Sometimes, he’d think back, to that other life, the one that had been his before getting married to Heather, the mortgage and the kids. He still thought about her sometimes but the memories had started to fade years ago, now he could barely see her face. Still, it didn’t do much good to reminisce. Those choices were made a long time ago.
For now he had the view, Heather and Susan and all he had to do was smile.
Story by Kat Ward
I remember thinking he looked far away that day.
“No more than usual,” Ann muttered through a mouthful of jam sandwich (white, crustless). I always hated the way they spoke about him.
I glanced around, mid-conversation, fully-bored, and caught him propped up against the railings, frozen like a mannequin.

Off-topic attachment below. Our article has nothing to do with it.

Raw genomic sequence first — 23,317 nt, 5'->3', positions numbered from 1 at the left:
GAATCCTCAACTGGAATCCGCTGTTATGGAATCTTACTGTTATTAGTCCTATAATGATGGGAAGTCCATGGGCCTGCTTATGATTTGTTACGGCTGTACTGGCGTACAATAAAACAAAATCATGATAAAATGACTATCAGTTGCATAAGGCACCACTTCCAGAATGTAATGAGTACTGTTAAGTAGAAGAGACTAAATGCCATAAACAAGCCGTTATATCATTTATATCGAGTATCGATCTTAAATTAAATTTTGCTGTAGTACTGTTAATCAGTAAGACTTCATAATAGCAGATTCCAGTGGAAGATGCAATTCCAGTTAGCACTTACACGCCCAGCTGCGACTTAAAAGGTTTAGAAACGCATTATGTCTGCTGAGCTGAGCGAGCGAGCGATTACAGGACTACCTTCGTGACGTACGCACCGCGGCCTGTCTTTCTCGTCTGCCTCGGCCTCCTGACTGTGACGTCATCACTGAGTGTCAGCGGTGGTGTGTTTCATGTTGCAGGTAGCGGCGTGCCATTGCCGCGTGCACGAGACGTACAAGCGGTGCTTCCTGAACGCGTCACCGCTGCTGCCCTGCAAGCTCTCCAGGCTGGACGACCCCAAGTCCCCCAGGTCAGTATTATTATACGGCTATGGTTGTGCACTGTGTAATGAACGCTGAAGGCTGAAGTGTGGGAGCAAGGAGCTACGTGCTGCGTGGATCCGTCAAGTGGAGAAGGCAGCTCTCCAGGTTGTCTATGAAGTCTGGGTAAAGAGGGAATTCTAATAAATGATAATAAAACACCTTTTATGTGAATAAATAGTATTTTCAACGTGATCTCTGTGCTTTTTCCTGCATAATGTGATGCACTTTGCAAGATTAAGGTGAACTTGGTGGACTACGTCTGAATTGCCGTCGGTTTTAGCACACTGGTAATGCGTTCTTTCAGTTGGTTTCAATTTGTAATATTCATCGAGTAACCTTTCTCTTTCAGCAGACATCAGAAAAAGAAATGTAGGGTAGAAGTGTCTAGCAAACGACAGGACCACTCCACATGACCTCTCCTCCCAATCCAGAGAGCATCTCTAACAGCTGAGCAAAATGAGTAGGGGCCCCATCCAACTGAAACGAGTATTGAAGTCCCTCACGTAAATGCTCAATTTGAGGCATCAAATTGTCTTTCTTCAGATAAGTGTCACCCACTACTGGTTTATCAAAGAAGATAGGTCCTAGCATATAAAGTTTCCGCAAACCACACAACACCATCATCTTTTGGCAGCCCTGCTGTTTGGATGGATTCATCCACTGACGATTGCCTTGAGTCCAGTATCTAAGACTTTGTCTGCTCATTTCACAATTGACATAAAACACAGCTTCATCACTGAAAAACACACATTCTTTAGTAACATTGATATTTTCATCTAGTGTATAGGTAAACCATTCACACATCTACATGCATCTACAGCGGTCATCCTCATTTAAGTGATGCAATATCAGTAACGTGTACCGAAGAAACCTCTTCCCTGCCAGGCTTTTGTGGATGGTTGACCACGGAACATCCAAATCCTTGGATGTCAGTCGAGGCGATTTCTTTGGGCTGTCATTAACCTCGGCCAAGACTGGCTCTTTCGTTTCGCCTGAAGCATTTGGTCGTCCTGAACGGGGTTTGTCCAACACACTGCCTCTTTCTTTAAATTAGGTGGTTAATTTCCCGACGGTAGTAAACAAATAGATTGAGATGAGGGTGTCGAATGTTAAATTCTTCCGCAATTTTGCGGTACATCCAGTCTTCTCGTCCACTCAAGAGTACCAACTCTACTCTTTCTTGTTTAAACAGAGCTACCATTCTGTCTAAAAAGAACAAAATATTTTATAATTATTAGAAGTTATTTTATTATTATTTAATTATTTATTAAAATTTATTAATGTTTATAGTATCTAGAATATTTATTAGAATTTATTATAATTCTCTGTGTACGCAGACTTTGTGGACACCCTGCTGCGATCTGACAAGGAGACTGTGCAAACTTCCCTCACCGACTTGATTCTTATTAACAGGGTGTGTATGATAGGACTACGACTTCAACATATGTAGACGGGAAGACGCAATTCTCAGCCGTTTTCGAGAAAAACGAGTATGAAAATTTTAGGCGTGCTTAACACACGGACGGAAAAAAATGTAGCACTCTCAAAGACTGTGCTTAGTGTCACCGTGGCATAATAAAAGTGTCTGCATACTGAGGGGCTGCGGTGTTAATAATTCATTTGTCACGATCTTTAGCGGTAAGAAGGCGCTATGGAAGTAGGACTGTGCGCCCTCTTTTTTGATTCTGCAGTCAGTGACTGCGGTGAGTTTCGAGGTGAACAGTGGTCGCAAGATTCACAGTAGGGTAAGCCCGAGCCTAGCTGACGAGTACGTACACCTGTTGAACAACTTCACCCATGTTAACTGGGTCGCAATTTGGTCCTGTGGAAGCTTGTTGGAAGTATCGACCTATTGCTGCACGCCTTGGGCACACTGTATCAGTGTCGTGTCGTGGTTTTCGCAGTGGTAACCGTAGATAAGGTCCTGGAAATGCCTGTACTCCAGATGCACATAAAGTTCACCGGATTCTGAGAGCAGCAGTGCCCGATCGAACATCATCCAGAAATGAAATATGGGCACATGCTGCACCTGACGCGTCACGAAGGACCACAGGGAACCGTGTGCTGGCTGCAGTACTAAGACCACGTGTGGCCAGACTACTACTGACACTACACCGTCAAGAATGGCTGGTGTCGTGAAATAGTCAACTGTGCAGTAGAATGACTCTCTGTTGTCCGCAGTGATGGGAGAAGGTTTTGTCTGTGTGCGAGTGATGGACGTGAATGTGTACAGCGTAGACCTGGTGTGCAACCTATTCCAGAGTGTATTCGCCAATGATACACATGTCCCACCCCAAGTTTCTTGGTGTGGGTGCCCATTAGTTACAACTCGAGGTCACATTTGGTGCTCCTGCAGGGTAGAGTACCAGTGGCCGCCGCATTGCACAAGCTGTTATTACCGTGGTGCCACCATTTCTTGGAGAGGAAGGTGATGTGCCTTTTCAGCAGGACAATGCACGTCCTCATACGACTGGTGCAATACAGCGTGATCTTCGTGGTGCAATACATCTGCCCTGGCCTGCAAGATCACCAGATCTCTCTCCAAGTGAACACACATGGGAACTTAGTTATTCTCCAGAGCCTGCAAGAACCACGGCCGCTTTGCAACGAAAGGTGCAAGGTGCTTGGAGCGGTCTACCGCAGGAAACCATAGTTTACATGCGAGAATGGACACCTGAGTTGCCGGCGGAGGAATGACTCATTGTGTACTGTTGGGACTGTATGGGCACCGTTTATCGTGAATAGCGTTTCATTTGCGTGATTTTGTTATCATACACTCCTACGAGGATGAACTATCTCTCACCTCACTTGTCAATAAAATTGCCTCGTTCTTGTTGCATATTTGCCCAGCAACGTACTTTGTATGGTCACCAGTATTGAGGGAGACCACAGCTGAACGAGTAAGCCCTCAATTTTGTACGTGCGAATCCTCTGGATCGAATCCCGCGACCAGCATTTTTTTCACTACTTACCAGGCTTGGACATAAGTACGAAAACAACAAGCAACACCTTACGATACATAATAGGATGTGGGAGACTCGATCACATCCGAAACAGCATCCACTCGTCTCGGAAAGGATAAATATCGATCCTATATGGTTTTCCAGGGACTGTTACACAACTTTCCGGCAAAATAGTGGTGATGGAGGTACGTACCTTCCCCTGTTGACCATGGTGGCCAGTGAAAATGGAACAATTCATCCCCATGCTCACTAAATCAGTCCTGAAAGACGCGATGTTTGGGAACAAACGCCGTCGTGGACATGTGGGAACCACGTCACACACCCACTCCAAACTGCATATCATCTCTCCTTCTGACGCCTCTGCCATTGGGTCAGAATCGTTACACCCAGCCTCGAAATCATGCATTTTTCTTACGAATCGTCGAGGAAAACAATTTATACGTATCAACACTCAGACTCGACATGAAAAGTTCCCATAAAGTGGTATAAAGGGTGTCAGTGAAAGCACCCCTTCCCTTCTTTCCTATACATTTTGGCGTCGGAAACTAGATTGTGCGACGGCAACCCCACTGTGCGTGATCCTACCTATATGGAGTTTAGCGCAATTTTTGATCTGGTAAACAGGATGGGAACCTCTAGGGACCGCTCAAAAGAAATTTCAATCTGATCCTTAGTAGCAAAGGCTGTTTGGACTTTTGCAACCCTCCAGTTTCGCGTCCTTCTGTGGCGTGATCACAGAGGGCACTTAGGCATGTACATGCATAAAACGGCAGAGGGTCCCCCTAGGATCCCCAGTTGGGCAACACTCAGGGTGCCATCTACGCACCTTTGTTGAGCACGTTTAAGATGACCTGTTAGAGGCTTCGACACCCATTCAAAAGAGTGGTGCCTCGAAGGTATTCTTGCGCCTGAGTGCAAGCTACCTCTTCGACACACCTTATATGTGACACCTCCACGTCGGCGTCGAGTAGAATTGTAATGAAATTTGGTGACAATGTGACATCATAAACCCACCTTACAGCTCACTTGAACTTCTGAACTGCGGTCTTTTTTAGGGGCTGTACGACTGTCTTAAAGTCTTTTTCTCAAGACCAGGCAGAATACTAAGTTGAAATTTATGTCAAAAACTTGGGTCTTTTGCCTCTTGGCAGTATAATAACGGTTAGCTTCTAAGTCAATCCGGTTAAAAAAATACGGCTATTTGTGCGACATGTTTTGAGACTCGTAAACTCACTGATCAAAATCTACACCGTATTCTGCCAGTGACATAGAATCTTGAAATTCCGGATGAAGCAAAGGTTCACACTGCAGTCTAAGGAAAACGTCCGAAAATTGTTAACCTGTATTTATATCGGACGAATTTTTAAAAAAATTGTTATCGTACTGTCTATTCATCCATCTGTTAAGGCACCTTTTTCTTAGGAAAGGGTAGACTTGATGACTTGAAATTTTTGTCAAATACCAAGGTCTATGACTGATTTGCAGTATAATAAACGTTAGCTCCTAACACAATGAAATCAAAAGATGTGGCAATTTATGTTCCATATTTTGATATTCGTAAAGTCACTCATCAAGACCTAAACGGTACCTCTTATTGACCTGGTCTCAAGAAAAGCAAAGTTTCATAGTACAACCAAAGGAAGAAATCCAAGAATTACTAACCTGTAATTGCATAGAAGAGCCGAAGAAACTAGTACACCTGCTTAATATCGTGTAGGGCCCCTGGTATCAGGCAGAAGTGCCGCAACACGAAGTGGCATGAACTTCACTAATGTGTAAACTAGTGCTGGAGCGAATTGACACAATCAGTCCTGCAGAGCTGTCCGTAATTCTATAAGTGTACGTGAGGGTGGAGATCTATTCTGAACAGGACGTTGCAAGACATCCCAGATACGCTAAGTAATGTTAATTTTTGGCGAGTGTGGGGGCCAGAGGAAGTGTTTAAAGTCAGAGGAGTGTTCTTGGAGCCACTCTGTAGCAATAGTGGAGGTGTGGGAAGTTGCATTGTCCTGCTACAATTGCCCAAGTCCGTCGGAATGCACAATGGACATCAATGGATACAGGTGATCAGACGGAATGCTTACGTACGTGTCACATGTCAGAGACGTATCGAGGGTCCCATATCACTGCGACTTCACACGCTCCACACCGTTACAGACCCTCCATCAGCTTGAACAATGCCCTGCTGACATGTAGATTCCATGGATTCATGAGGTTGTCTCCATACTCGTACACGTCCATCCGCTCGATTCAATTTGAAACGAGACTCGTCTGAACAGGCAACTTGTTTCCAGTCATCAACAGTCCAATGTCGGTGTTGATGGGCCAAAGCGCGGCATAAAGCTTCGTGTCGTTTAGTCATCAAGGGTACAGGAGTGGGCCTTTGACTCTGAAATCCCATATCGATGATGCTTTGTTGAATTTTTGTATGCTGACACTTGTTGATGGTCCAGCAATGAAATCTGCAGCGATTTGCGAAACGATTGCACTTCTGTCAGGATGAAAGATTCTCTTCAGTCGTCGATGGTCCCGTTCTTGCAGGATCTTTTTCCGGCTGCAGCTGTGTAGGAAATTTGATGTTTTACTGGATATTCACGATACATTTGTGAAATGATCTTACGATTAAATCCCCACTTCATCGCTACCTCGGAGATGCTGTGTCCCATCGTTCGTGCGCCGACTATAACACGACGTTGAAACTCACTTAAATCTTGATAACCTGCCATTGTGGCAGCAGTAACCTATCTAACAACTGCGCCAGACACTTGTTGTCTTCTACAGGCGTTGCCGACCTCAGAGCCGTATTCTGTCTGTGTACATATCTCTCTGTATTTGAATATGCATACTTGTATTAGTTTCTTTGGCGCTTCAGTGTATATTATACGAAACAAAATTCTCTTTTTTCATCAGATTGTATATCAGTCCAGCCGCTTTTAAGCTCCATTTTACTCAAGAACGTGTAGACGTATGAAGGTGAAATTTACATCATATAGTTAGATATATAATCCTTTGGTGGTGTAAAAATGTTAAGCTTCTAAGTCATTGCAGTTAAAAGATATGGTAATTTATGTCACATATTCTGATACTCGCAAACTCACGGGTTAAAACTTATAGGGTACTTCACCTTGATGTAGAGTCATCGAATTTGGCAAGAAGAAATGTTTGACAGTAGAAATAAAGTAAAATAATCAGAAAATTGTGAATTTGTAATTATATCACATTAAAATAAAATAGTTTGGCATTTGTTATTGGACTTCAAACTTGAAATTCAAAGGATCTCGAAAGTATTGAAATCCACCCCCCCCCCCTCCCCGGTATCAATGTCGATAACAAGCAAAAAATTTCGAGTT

I remember thinking about Elvis, and the time I saw him at Madame Tussaud’s, mid-thrust, chin titled to the ceiling. I remembered wanting to grab both of his lifeless wrists and twist together, to push my stubby fingers into his parted pearly whites and pull out a little more conversation.
“Smile, Granddad!” squeaked someone small.
For a second, I could’ve sworn he was readying himself for a jump, his spine curled, frame yearning for the horizon. We all watched. Maybe he changed his mind.
“He can’t hear you, love.”
I pulled up next to him, pointlessly slapping my shoes against the stone-slabbed promenade so as not to startle him. The tide was going out as the sea reclined back into the sky and, with our faces to the wind, the party sounded like a muffled sitcom through a plasterboard wall. We stood for a minute or two, me flicking an orange balloon from side to side with my thumb and forefinger.